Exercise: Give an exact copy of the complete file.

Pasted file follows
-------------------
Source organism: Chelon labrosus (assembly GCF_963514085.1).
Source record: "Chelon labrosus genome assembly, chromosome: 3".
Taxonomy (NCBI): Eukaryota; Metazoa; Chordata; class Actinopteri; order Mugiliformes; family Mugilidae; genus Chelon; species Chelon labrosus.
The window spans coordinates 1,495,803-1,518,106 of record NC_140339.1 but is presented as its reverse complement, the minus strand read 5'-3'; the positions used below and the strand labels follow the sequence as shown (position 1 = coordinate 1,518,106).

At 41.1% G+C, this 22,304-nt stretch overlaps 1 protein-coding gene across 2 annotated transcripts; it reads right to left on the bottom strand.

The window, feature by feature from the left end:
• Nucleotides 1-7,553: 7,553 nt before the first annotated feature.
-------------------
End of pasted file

Source organism: Chelon labrosus (assembly GCF_963514085.1).
Source record: "Chelon labrosus genome assembly, chromosome: 3".
Taxonomy (NCBI): Eukaryota; Metazoa; Chordata; class Actinopteri; order Mugiliformes; family Mugilidae; genus Chelon; species Chelon labrosus.
The window spans coordinates 1,495,803-1,518,106 of record NC_140339.1 but is presented as its reverse complement, the minus strand read 5'-3'; the positions used below and the strand labels follow the sequence as shown (position 1 = coordinate 1,518,106).

At 41.1% G+C, this 22,304-nt stretch overlaps 1 protein-coding gene across 2 annotated transcripts; it reads right to left on the bottom strand.

The window, feature by feature from the left end:
• Nucleotides 1-7,553: 7,553 nt before the first annotated feature.